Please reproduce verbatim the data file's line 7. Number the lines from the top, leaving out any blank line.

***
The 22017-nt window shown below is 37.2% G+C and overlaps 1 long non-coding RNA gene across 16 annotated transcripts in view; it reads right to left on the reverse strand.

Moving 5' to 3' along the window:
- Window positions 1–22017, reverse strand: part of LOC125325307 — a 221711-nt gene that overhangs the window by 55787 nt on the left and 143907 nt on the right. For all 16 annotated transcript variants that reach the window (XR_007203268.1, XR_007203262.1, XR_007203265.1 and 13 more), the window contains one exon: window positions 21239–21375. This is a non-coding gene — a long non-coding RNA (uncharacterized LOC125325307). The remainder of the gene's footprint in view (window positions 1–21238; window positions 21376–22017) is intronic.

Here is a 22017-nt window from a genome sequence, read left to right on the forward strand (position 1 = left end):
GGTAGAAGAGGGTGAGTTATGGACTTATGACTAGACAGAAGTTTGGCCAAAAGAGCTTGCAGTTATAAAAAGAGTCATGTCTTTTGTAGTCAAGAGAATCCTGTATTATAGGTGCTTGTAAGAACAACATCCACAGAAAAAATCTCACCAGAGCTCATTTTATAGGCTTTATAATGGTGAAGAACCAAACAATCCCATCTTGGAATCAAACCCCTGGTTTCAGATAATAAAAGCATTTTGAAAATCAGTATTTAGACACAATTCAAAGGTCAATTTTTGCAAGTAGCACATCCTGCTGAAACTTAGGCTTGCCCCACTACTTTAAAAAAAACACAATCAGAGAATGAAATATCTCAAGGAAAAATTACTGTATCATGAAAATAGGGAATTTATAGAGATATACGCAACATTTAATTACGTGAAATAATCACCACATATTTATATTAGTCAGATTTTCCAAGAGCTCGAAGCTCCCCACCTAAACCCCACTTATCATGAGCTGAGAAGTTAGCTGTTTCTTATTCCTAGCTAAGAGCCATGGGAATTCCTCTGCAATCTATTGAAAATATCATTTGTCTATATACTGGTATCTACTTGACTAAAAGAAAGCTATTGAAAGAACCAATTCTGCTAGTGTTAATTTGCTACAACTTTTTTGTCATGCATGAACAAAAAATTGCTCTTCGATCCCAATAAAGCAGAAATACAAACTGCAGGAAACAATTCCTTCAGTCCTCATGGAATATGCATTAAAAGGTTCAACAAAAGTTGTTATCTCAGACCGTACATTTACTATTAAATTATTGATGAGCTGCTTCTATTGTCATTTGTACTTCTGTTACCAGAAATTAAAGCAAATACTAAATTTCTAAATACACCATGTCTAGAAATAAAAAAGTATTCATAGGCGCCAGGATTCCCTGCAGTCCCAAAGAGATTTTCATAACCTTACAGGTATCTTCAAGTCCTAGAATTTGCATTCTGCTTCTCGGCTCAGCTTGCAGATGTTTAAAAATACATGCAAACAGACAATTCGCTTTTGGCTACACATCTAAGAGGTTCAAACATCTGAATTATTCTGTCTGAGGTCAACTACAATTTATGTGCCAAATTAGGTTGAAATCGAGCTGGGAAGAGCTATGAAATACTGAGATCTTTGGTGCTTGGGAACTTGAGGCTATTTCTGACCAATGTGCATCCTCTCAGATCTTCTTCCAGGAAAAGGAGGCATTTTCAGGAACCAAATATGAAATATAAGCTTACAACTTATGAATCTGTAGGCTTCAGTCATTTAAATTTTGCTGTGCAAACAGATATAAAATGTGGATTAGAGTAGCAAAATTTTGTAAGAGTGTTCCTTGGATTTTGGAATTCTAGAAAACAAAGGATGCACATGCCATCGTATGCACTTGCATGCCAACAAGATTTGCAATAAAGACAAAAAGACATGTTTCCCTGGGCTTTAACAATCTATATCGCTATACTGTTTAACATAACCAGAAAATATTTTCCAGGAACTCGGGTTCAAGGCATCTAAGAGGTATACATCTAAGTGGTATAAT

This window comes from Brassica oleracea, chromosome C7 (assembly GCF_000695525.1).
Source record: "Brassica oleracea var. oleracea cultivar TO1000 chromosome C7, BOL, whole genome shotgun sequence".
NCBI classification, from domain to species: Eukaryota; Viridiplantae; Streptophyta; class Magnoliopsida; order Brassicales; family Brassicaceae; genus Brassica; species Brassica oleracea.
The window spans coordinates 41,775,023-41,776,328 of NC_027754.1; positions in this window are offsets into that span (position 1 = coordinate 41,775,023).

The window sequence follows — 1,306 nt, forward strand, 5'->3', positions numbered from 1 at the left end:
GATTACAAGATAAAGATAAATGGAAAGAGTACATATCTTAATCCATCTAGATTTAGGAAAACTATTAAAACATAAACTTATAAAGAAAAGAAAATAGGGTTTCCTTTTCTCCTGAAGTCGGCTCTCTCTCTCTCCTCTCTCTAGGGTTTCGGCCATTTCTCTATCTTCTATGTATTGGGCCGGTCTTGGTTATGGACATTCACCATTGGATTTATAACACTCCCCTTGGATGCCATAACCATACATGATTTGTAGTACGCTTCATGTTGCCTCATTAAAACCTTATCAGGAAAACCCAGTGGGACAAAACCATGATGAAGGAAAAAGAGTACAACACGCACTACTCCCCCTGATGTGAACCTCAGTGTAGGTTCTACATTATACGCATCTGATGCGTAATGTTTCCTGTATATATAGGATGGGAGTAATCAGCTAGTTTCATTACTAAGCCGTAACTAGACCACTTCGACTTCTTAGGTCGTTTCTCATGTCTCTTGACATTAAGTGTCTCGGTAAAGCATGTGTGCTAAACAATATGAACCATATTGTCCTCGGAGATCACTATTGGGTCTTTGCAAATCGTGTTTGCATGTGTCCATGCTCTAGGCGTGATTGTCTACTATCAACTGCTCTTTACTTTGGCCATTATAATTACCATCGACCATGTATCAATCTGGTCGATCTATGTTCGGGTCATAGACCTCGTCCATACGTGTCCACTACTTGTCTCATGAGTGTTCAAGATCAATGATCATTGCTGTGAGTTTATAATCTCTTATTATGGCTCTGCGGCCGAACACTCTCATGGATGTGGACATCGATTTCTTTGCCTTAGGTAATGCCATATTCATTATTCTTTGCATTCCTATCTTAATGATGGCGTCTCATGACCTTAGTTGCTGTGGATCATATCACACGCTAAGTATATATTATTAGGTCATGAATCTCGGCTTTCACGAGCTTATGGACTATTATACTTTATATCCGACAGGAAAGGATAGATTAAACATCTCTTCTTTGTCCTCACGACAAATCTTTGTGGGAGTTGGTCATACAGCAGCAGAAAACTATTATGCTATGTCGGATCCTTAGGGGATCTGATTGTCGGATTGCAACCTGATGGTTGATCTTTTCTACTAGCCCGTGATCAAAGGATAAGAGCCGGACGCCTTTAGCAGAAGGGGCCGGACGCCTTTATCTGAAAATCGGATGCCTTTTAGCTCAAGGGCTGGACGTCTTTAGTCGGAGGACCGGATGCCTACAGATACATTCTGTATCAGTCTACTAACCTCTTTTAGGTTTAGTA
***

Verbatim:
Source record: "Brassica oleracea var. oleracea cultivar TO1000 chromosome C7, BOL, whole genome shotgun sequence".